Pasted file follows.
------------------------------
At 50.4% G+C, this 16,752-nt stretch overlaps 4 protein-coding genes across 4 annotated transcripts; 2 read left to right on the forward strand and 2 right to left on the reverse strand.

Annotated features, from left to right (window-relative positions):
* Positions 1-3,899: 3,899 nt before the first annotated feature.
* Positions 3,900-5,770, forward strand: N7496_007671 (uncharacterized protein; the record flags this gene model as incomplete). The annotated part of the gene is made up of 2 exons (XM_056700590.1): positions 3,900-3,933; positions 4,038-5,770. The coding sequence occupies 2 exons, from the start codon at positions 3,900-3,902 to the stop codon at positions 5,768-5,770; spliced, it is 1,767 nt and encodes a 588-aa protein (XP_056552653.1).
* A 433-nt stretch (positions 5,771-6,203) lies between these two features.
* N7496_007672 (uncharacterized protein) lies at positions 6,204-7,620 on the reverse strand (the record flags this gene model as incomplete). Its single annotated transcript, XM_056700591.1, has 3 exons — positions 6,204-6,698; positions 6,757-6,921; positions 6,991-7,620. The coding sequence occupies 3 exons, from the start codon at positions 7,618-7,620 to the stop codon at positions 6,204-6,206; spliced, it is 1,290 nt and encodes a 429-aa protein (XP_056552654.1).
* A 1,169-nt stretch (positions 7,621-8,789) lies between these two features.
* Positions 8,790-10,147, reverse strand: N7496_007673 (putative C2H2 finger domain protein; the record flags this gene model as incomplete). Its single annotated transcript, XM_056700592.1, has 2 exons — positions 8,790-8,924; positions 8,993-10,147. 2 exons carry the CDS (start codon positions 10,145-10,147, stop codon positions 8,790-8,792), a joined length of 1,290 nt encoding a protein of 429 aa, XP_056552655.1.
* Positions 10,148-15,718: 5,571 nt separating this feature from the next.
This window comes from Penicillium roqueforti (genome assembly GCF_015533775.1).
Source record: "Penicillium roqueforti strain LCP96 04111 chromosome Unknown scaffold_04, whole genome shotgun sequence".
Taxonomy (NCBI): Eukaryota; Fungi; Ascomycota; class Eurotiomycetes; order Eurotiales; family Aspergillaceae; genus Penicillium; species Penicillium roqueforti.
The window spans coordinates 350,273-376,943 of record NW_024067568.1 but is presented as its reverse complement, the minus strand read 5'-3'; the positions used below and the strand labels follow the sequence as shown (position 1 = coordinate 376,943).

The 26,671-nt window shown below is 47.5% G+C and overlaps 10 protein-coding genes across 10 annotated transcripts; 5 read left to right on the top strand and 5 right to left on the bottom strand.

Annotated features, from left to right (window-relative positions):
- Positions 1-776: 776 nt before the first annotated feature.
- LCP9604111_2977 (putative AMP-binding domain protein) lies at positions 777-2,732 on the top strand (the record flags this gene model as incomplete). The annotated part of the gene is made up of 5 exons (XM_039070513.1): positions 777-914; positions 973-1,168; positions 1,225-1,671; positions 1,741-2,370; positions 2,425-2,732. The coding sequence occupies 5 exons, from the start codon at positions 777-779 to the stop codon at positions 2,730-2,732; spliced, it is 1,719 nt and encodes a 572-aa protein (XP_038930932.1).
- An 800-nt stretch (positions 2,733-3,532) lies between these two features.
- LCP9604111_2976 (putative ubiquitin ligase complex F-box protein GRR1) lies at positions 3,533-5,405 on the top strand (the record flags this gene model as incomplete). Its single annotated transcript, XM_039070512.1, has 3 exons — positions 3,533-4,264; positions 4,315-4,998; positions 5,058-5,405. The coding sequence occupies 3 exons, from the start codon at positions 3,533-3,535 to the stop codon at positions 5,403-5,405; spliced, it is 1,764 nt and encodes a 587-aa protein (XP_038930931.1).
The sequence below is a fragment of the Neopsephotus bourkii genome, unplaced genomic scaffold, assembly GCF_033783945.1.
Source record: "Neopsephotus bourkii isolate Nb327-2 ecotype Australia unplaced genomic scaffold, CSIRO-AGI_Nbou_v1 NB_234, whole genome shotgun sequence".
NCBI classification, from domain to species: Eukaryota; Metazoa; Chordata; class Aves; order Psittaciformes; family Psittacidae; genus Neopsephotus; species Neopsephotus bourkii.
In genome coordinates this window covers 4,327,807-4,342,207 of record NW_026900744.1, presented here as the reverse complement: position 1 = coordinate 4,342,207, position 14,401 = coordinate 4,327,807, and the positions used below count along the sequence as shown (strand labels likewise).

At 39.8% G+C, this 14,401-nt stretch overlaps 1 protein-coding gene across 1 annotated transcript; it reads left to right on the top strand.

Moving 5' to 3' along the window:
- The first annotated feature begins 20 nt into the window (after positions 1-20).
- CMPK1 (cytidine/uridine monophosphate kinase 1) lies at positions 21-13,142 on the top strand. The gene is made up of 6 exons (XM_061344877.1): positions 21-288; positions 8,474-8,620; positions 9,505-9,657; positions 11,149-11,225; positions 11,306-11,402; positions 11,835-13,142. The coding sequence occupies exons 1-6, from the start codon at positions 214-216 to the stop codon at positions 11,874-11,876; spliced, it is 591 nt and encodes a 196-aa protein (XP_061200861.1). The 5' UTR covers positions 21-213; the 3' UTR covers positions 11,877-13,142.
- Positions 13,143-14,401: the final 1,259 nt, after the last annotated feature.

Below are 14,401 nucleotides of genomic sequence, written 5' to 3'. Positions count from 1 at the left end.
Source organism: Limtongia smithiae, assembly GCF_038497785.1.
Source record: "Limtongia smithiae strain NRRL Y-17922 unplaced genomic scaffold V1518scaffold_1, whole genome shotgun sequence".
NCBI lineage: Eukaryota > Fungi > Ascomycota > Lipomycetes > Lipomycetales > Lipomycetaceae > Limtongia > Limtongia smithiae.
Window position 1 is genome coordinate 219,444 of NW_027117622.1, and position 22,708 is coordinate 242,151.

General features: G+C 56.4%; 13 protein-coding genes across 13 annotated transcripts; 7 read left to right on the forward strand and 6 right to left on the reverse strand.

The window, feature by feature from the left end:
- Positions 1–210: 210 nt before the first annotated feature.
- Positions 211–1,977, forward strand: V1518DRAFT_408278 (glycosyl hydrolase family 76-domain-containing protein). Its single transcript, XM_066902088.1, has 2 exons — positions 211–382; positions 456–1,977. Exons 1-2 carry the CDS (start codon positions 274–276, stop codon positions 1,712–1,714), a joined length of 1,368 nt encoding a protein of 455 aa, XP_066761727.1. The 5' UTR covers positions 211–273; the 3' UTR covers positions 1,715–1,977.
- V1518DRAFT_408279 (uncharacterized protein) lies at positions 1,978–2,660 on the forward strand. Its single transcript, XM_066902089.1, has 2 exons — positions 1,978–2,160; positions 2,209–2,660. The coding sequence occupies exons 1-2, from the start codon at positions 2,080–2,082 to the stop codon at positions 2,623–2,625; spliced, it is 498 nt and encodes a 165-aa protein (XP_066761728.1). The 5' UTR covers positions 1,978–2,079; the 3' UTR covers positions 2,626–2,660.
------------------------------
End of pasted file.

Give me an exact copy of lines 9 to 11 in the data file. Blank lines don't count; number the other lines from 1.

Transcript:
* Positions 10,148-15,718: 5,571 nt separating this feature from the next.
This window comes from Penicillium roqueforti (genome assembly GCF_015533775.1).
Source record: "Penicillium roqueforti strain LCP96 04111 chromosome Unknown scaffold_04, whole genome shotgun sequence".